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Commentary: How Instagram Breaks Social Media’s Mold



Valley News Correspondent
Monday, February 12, 2018

I’m not a Luddite, but I’ve taken a dim view of the advent and popularity of social media.

We carelessly and recklessly opened up a digital Pandora’s Box without much thought for the consequences. Social media could as readily be termed anti-social media, since the comments on such sites as Facebook and Twitter devolve rapidly into posturing and name-calling.

Consider also the grandiose claims that entrepreneurs have made for social media as engines for social good while downplaying the ease with which these platforms have been usurped for malign political purposes, propaganda and hate speech.

And how can we disregard the harvesting of personal data for monetary and political gain? These arguments have been made before by writers more attuned than I am to social media’s uses and abuses.

There is a valuable role for social media when bringing widespread attention to a particular cause. But they also encourage narcissism in a culture that has already rolled over and cried Uncle where celebrity is concerned. Social media have paved the way for the monetization of the self, which is a perversion, or perhaps the logical outcome of this country’s emphasis on individual liberty over a unifying social contract.

But, my knee-jerk antipathy toward social media has softened since I began using Instagram last summer. I was skeptical at first. I ventured down a few rabbit holes that led to Instagram accounts of preening self-regard.

Some Instagrammers depict themselves as if they were posing in the pages of Vogue or Condé Nast Traveler, where wealth, discernment, good taste and good looks are routinely on display. Such photographs demand of you admiration and envy without actually inviting you in; indeed, they bar the door.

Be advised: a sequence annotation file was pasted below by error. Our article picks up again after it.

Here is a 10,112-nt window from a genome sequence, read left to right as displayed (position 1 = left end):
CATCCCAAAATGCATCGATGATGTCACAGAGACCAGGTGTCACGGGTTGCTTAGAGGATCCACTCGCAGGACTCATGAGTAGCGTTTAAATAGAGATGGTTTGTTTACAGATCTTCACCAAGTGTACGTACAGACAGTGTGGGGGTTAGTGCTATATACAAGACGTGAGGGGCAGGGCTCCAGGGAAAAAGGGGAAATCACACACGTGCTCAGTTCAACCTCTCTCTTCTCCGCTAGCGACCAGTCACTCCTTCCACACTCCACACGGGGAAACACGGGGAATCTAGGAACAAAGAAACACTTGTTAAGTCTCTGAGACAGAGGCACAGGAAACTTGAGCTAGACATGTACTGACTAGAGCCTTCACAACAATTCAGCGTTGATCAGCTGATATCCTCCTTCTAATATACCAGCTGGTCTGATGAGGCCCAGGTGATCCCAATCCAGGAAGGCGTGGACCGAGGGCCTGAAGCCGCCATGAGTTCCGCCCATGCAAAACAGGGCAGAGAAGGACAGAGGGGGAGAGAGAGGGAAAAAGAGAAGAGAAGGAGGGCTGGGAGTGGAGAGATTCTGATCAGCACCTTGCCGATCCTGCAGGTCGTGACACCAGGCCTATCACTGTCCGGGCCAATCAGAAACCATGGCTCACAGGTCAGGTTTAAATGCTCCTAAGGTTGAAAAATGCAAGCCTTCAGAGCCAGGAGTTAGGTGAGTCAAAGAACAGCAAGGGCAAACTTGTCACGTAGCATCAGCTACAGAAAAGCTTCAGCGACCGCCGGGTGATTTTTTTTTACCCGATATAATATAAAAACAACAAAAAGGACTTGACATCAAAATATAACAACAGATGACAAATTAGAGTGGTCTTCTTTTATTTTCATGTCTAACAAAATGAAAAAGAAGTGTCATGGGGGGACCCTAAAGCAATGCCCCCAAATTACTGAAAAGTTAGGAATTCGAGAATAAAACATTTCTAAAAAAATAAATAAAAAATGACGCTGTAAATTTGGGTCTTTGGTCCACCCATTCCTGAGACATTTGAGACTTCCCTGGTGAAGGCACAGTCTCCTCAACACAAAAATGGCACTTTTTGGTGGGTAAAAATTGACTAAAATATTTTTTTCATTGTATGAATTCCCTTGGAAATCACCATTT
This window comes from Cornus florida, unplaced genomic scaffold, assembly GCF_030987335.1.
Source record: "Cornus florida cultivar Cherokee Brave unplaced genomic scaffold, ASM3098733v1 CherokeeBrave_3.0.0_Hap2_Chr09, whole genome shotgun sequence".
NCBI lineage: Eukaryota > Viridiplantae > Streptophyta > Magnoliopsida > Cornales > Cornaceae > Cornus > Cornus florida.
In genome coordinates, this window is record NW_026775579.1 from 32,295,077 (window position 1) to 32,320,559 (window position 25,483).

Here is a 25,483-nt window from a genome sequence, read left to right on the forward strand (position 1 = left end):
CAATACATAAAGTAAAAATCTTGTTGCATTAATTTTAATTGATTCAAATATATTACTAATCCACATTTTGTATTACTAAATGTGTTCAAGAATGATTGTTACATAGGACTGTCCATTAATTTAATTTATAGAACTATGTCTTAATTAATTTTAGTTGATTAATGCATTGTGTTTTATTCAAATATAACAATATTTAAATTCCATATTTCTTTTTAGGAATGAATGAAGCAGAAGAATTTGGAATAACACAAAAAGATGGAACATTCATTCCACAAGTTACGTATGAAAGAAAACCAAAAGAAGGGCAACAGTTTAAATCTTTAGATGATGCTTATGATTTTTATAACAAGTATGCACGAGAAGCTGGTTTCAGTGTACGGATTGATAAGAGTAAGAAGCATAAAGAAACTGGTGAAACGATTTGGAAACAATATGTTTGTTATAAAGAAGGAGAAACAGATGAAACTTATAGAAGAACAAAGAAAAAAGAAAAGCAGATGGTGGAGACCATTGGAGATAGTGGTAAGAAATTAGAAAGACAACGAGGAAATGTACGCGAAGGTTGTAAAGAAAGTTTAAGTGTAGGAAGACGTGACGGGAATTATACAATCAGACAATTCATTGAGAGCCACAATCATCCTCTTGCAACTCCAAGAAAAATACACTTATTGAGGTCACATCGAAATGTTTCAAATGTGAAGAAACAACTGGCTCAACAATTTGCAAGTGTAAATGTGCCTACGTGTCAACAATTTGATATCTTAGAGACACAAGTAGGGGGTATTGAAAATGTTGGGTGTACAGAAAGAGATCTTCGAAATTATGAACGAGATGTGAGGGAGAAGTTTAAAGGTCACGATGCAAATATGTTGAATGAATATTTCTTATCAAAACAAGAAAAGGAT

But there is a sunnier, more optimistic side to Instagram, one that lives up to the promise of social media to unite people. My interests are thoroughly predictable. Dogs, birds, plants, wildlife, landscapes, art, architecture and photography. I am hardly alone.

As the wrangler of two boisterous hounds, I stumbled onto a subculture of beagle owners, “Beagles of Instagram.”

The pictures are sweet, goofy and comical — beagles napping, eating, playing, stealing toys — but what surprised me was that my interest was piqued as much by the snippets of life I could see in the background as by the dogs themselves.

The commonalities among us are far greater than the perceived differences. That Instagram is geared more toward photography than commentary also saves it from the tit-for-tat nature of Twitter or Facebook.

Humans the world over are awed by natural beauty, by sunrises and sunsets, rivers and oceans, and the interplay of shadow and light. They are amused and delighted by the antics of their pets, and they respond to scenes and people that are comical and eccentric. Not everyone on social media is selling a product or themselves. Our interests are eclectic and far-flung, and so particular, whether that is documenting how geckos hatch from eggs, cataloguing abandoned cars or climbing glaciers.

In the leapfrogging way of Instagram — one photo of a wading bird on the West Coast leads to a photo of a wading bird in the Netherlands — these initial forays led me to photographers as far away as China and as close to home as Canada.

I now follow photographers in Venezuela, Colombia, Brazil, the U.K., Russia, Spain, Japan, the Netherlands, Romania, Australia, Germany, Mexico, Indonesia, Canada and Israel.

If you want to see photos by Joel Meyerowitz, Lorna Simpson, Cindy Sherman or Sally Mann you can find them on their Instagram accounts. Or if you’re interested in aspects of American rural life that aren’t typically shown in the national media, there’s an Instagram account for it.

It’s not too great an imaginative leap from Instagram’s flora and fauna to the human animal, seen in its infinite variety and behaviors. We humans insist that we’re exceptional, a breed apart, but the semi-anthropological nature of Instagram, with its cross-sections and subcultures, reveals that we’re not as far removed from the worlds of insects, plants or birds as we would believe.

Instagram is certainly not a panacea for what ails us. It won’t substitute for the hard work of withholding judgment, listening and reconciling. But there are enough grace notes, enough lovely human moments on Instagram to redeem, even if fleetingly, a corrosive public culture.

Nicola Smith can be reached at mail@nicolasmith.org.